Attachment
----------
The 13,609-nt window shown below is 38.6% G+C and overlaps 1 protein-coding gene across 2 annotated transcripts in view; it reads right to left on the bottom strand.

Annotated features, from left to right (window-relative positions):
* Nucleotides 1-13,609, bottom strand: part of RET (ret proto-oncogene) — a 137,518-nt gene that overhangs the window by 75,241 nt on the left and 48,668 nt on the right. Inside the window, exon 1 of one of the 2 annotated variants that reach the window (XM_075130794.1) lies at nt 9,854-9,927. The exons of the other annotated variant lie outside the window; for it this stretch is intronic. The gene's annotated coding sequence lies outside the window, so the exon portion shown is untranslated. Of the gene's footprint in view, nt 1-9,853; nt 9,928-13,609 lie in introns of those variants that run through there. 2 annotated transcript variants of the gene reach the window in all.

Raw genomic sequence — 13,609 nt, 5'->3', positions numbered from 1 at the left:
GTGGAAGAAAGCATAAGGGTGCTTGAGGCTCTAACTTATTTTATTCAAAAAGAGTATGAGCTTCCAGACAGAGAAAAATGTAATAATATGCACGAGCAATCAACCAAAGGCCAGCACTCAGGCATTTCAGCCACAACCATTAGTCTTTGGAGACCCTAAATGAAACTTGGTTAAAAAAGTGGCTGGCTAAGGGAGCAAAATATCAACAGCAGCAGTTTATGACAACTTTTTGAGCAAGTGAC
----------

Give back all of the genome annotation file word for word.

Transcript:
The 13,609-nt window shown below is 38.6% G+C and overlaps 1 protein-coding gene across 2 annotated transcripts in view; it reads right to left on the bottom strand.

Annotated features, from left to right (window-relative positions):
* Nucleotides 1-13,609, bottom strand: part of RET (ret proto-oncogene) — a 137,518-nt gene that overhangs the window by 75,241 nt on the left and 48,668 nt on the right. Inside the window, exon 1 of one of the 2 annotated variants that reach the window (XM_075130794.1) lies at nt 9,854-9,927. The exons of the other annotated variant lie outside the window; for it this stretch is intronic. The gene's annotated coding sequence lies outside the window, so the exon portion shown is untranslated. Of the gene's footprint in view, nt 1-9,853; nt 9,928-13,609 lie in introns of those variants that run through there. 2 annotated transcript variants of the gene reach the window in all.

Raw genomic sequence — 13,609 nt, 5'->3', positions numbered from 1 at the left:
GTGGAAGAAAGCATAAGGGTGCTTGAGGCTCTAACTTATTTTATTCAAAAAGAGTATGAGCTTCCAGACAGAGAAAAATGTAATAATATGCACGAGCAATCAACCAAAGGCCAGCACTCAGGCATTTCAGCCACAACCATTAGTCTTTGGAGACCCTAAATGAAACTTGGTTAAAAAAGTGGCTGGCTAAGGGAGCAAAATATCAACAGCAGCAGTTTATGACAACTTTTTGAGCAAGTGAC